In concentrated solar thermal industry, fluidized-bed technology has been used to produce hydrogen by thermochemical two step water splitting cycles, and synthetic gas by gasification of coal coke. Recently, couple of fluidized bed reactors have been developed and tested at Niigata University, Japan, for two-step thermochemical water splitting cycles and coal coke gasification using Xe light, solar simulator. The hydrodynamic behavior of the gas-solid flow plays a vital role in the aforementioned fluidized bed reactors. Thus, in order to study the dynamics of dense gas-solid flow, a CFD-DEM model has been developed; in which the contact forces between the particles have been calculated by the spring-dashpot model, based on the soft-sphere method. Heat transfer and hydrodynamics of a solar thermochemical fluidized bed reactor filled with ceria particles have been studied numerically and experimentally for beam-down solar concentrating system. An experimental visualization of particles circulation pattern and mixing of two-tower fluidized bed system has been presented. Simulation results have been compared with experimental data to validate the CFD-DEM model. Results indicate that the model can predict the particle-fluid flow of the two-tower fluidized bed reactor. Using this model, the key operating parameters can be optimized.

Keywords: solar reactor, CFD-DEM modeling, fluidized bed, beam-down solar concentrating system

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1 Co-Culture with Murine Stromal Cells Enhances the In-vitro Expansion of Hematopoietic Stem Cells in Response to Low Concentrations of Trans-Resveratrol

Authors: Mariyah Poonawala, Selvan Ravindran, Anuradha Vaidya

Abstract:

Despite much progress in understanding the regulatory factors and cytokines that support the maturation of the various cell lineages of the hematopoietic system, factors that govern the self-renewal and proliferation of hematopoietic stem cells (HSCs) is still a grey area of research. Hematopoietic stem cell transplantation (HSCT) has evolved over the years and gained tremendous importance in the treatment of both malignant and non-malignant diseases. However, factors such as graft rejection and multiple organ failure have challenged HSCT from time to time, underscoring the urgent need for development of milder processes for successful hematopoietic transplantation. An emerging concept in the field of stem cell biology states that the interactions between the bone-marrow micro-environment and the hematopoietic stem and progenitor cells is essential for regulation, maintenance, commitment and proliferation of stem cells. Understanding the role of mesenchymal stromal cells in modulating the functionality of HSCs is, therefore, an important area of research. Trans-resveratrol has been extensively studied for its various properties to combat and prevent cancer, diabetes and cardiovascular diseases etc. The aim of the present study was to understand the effect of trans-resveratrol on HSCs using single and co-culture systems. We have used KG1a cells since it is a well accepted hematopoietic stem cell model system. Our preliminary experiments showed that low concentrations of trans-resveratrol stimulated the HSCs to undergo proliferation whereas high concentrations of trans-resveratrol did not stimulate the cells to proliferate. We used a murine fibroblast cell line, M210B4, as a stromal feeder layer. On culturing the KG1a cells with M210B4 cells, we observed that the stimulatory as well as inhibitory effects of trans-resveratrol at low and high concentrations respectively, were enhanced. Our further experiments showed that low concentration of trans-resveratrol reduced the generation of reactive oxygen species (ROS) and nitric oxide (NO) whereas high concentrations increased the oxidative stress in KG1a cells. We speculated that perhaps the oxidative stress was imposing inhibitory effects at high concentration and the same was confirmed by performing an apoptotic assay. Furthermore, cell cycle analysis and growth kinetic experiments provided evidence that low concentration of trans-resveratrol reduced the doubling time of the cells. Our hypothesis is that perhaps at low concentration of trans-resveratrol the cells get pushed into the G0/G1 phase and re-enter the cell cycle resulting in their proliferation, whereas at high concentration the cells are perhaps arrested at G2/M phase or at cytokinesis and therefore undergo apoptosis. Liquid Chromatography-Quantitative-Time of Flight–Mass Spectroscopy (LC-Q-TOF MS) analyses indicated the presence of trans-resveratrol and its metabolite(s) in the supernatant of the co-cultured cells incubated with high concentration of trans-resveratrol. We conjecture that perhaps the metabolites of trans-resveratrol are responsible for the apoptosis observed at the high concentration. Our findings may shed light on the unsolved problems in the in vitro expansion of stem cells and may have implications in the ex vivo manipulation of HSCs for therapeutic purposes.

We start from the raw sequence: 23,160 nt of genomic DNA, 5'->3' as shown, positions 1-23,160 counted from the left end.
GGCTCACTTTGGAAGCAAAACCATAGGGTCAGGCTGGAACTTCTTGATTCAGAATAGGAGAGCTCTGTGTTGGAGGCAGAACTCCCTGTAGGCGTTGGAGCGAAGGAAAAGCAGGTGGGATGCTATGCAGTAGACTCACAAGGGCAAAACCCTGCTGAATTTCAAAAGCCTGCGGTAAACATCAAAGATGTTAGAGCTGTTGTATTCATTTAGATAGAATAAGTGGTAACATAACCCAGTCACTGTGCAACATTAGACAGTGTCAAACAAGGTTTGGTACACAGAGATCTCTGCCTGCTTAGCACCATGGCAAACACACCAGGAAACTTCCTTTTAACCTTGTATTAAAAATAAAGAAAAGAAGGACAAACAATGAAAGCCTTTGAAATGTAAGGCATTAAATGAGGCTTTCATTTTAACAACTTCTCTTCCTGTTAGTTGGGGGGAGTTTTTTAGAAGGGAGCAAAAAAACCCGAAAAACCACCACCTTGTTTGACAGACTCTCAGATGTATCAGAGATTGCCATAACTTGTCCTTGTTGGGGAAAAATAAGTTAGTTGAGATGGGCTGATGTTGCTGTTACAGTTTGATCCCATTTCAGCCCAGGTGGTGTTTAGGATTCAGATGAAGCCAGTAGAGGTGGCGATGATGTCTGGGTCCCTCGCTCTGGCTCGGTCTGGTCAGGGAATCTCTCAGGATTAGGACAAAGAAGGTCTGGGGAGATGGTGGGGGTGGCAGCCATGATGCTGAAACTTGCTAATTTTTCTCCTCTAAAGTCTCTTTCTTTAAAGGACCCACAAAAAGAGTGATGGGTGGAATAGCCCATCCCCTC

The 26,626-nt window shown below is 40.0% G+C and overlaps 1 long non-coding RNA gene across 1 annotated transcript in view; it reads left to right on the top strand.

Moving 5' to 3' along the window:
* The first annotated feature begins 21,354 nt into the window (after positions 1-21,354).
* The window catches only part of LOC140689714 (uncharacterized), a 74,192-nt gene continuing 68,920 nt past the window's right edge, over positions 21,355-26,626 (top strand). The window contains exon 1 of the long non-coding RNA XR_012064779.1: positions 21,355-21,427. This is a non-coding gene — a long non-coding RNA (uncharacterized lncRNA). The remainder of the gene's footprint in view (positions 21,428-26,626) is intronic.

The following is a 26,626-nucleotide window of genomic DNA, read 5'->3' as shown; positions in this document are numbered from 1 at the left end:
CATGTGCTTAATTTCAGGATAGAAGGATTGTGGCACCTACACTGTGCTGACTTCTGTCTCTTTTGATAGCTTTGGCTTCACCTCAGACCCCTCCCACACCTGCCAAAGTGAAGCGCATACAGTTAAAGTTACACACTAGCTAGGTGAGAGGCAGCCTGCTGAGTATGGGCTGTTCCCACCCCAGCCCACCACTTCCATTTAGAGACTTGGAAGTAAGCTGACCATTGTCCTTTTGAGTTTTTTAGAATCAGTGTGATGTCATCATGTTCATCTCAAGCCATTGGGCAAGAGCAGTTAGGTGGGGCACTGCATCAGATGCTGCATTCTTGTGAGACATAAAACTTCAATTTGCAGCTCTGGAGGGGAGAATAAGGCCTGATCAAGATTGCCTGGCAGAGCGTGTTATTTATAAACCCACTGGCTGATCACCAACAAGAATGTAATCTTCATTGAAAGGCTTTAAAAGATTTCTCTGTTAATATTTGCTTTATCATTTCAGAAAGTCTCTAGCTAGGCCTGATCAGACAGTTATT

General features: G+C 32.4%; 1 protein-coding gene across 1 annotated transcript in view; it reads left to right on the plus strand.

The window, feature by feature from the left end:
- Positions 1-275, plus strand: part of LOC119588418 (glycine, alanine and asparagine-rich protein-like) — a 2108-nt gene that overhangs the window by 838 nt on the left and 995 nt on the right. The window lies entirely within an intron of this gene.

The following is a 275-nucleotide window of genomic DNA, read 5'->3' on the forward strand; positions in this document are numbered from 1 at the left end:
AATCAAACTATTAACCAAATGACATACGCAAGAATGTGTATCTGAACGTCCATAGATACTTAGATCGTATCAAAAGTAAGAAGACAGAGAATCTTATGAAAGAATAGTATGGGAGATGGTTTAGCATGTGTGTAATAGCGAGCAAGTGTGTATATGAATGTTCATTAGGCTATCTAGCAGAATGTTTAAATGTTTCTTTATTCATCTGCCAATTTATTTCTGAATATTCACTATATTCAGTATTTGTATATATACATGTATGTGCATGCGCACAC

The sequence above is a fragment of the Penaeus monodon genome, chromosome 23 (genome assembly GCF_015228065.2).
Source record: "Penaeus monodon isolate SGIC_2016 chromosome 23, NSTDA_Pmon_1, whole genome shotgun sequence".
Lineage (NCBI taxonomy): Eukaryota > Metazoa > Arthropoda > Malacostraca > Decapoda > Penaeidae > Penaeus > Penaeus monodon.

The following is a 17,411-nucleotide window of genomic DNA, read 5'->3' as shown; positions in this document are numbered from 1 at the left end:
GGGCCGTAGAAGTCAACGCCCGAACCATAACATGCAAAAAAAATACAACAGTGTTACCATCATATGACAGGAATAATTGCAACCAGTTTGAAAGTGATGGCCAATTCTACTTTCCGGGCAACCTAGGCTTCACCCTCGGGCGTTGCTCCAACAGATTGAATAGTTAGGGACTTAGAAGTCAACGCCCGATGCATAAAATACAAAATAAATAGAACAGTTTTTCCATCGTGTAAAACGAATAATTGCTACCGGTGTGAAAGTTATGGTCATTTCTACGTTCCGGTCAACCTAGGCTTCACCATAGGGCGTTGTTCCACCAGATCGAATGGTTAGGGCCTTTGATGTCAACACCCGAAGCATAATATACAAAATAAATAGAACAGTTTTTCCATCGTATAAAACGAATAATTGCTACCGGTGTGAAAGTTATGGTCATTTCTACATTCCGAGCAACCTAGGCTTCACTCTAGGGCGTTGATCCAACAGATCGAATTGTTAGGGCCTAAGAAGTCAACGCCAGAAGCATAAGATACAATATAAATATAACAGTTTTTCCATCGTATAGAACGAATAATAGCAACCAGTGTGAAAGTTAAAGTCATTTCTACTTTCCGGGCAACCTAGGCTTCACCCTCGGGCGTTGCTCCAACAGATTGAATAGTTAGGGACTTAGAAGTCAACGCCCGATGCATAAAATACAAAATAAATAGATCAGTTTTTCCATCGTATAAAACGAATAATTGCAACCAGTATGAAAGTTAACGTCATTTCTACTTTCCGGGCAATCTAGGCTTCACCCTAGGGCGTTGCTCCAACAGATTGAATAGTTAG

Keywords: co-culture system, hematopoietic micro-environment, KG1a cell line, M210B4 cell line, trans-resveratrol